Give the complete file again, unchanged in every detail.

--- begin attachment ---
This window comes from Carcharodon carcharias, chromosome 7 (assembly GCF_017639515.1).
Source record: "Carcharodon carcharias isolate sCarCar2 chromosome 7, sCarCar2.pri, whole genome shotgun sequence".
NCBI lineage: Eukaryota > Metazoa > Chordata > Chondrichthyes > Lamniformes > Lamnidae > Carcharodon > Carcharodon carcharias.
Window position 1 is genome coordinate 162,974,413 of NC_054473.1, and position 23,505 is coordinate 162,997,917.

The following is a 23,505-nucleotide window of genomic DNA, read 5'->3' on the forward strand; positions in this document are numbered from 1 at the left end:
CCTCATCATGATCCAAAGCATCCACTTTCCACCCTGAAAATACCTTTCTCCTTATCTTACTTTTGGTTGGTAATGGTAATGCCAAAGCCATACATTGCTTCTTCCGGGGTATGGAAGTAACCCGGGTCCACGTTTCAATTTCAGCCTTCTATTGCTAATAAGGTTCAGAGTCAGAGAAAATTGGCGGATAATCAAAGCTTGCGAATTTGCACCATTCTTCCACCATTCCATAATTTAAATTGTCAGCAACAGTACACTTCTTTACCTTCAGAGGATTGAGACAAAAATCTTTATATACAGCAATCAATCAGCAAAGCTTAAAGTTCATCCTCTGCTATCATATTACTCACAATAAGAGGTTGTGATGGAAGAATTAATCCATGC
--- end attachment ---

This window comes from Carcharodon carcharias, chromosome 7 (assembly GCF_017639515.1).
Source record: "Carcharodon carcharias isolate sCarCar2 chromosome 7, sCarCar2.pri, whole genome shotgun sequence".
NCBI lineage: Eukaryota > Metazoa > Chordata > Chondrichthyes > Lamniformes > Lamnidae > Carcharodon > Carcharodon carcharias.
Window position 1 is genome coordinate 162,974,413 of NC_054473.1, and position 23,505 is coordinate 162,997,917.

The following is a 23,505-nucleotide window of genomic DNA, read 5'->3' on the forward strand; positions in this document are numbered from 1 at the left end:
CCTCATCATGATCCAAAGCATCCACTTTCCACCCTGAAAATACCTTTCTCCTTATCTTACTTTTGGTTGGTAATGGTAATGCCAAAGCCATACATTGCTTCTTCCGGGGTATGGAAGTAACCCGGGTCCACGTTTCAATTTCAGCCTTCTATTGCTAATAAGGTTCAGAGTCAGAGAAAATTGGCGGATAATCAAAGCTTGCGAATTTGCACCATTCTTCCACCATTCCATAATTTAAATTGTCAGCAACAGTACACTTCTTTACCTTCAGAGGATTGAGACAAAAATCTTTATATACAGCAATCAATCAGCAAAGCTTAAAGTTCATCCTCTGCTATCATATTACTCACAATAAGAGGTTGTGATGGAAGAATTAATCCATGC